The Mayor's planning cases

Posted on: 18 January 2015 at 17:27:54
The GLA Mayor reviews strategic planning applications, draft replacement Local Plans, Local Development Schemes and Local Development Document consultations referred to him.
There is a weekly list of planning consultation referrals. 
There is a list by borough and by date of the Mayor’s decisions on applications which gives access, by links, to his Stage 1 and Stage 2 reports to the borough on them.
London Forum's member societies can monitor the borough list here and examine the reports. 
It would be useful if members advise London Forum of any situations where they are concerned about the outcome of a referred planning application. 
Members with an Opportunity Area (OA) in their locality can examine the state of the planning framework for it here.  
As advised previously, community groups should ensure their Council develops the OA masterplan to define what developments and of what type should be delivered and where and with what types of infrastructure.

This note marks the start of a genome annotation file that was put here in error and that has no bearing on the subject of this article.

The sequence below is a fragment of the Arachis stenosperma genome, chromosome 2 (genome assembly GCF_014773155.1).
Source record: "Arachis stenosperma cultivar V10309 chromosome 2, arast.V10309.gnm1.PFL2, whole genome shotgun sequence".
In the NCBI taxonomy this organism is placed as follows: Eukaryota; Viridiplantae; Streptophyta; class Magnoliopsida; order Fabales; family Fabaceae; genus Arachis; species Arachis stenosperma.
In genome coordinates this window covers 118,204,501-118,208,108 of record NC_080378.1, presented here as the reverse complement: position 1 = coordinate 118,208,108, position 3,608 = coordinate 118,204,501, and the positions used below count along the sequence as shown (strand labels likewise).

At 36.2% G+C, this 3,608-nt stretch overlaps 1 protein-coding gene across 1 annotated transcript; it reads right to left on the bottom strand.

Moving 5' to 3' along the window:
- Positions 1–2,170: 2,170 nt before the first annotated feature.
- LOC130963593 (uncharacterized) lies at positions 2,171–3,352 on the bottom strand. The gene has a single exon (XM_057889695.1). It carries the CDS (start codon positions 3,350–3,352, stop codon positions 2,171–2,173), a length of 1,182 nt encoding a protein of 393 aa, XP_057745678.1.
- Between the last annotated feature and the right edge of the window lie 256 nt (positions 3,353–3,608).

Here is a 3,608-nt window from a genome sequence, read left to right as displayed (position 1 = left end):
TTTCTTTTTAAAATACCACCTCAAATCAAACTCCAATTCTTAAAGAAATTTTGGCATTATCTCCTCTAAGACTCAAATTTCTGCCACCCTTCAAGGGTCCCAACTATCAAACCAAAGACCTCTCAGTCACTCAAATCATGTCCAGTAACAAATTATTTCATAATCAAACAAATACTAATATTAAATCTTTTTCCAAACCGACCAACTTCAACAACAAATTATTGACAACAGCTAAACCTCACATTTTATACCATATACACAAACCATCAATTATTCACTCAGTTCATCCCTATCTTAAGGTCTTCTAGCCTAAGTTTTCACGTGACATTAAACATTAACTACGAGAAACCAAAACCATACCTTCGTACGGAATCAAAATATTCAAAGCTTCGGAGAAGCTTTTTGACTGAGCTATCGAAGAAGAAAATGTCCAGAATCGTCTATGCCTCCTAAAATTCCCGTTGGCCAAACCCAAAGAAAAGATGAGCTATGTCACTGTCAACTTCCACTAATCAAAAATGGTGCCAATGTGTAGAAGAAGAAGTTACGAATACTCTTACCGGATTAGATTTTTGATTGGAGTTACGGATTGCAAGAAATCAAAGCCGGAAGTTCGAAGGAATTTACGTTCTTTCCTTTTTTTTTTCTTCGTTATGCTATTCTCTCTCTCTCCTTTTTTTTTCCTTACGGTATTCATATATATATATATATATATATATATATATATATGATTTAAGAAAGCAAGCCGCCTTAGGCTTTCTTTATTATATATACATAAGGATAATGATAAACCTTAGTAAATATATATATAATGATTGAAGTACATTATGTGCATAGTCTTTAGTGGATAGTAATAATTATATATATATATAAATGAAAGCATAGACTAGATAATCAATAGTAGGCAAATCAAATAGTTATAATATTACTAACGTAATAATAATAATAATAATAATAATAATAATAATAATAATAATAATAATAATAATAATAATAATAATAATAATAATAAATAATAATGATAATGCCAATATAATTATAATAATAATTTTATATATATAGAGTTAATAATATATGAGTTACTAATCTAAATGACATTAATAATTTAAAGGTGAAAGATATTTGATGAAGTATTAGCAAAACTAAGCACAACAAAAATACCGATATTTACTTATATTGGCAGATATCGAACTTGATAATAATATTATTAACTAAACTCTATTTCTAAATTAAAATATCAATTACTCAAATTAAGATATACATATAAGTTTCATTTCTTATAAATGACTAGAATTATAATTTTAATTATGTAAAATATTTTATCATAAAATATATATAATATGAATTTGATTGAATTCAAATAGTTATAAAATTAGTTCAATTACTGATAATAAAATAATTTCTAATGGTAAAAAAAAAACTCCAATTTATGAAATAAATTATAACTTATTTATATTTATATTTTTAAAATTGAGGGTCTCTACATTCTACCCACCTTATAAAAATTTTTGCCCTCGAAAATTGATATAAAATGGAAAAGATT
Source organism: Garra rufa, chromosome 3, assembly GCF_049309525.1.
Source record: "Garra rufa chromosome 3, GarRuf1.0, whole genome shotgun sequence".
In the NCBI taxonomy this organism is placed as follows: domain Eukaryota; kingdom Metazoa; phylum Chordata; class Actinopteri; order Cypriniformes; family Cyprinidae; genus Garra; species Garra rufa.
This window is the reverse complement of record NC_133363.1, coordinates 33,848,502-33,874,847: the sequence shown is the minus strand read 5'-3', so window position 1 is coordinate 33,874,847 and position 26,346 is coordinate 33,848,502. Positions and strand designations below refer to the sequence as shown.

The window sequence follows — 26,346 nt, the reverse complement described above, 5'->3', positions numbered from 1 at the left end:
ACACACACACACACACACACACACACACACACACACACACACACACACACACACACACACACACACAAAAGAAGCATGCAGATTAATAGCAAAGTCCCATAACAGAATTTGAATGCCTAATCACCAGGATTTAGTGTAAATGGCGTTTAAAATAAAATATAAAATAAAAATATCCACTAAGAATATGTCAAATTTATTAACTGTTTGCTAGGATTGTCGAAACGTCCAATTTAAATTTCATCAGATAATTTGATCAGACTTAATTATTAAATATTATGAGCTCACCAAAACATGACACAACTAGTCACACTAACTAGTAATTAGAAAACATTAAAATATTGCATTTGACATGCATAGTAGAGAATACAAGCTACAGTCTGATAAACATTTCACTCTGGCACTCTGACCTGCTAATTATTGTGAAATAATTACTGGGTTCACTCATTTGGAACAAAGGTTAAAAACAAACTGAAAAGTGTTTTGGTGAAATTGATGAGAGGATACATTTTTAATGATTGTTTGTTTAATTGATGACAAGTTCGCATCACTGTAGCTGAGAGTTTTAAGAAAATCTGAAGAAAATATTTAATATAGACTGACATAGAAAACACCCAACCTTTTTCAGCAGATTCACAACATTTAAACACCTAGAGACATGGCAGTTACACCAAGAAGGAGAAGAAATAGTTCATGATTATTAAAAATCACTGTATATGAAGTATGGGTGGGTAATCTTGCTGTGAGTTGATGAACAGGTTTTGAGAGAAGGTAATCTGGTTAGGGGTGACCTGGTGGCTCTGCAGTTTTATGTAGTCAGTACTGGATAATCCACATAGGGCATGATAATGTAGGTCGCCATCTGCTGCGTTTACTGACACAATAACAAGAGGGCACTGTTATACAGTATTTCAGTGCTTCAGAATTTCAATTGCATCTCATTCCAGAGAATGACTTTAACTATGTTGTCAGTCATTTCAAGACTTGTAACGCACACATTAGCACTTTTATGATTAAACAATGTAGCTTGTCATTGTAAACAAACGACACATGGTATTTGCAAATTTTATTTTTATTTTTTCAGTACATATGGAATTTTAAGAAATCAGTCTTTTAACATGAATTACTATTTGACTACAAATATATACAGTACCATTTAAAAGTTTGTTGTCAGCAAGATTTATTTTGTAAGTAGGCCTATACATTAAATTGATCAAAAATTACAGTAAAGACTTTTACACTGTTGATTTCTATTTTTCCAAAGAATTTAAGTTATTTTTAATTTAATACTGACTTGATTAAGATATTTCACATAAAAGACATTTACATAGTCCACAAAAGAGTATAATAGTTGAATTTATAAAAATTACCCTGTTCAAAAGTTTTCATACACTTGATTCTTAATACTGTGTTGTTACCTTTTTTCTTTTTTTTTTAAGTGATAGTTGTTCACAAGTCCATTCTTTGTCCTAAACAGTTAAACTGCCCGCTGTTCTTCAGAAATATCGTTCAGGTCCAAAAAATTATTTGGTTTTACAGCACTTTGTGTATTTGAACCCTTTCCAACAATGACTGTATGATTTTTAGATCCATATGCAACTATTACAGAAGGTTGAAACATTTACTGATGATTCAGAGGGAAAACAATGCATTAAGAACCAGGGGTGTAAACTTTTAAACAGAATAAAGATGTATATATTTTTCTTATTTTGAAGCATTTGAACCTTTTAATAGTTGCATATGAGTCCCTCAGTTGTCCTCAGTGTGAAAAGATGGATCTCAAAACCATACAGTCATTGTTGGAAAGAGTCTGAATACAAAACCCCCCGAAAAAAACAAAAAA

Incomplete plans will result in planning applications determining the development of the OA.

Plain English Guide to the Planning System

Posted on: 11 January 2015 at 22:52:49
The Government has published this guide which you can see here.

Recommendations for homes, jobs and growth by 2036

Posted on: 9 January 2015 at 11:11:25
The Mayor's London Enterprise Panel (LEP) commissioned a report and recommendations from London First on this subject.
London First is an independent business membership organisation whose mission is to make London the best city in the world in which to do business.
Their conclusions are here and the full report here.
Issues that the study identifies are:-
Overseas relationships
Technical skills and digital connectivity
Funding for SMEs and infrastructure
Delivery rate of new homes
Low fiscal and political autonomy
Poor levels of inclusion
Slow growth in outer London
Lack of planning resources in London's boroughs
The response and proposals of the LEP will be important for London's future.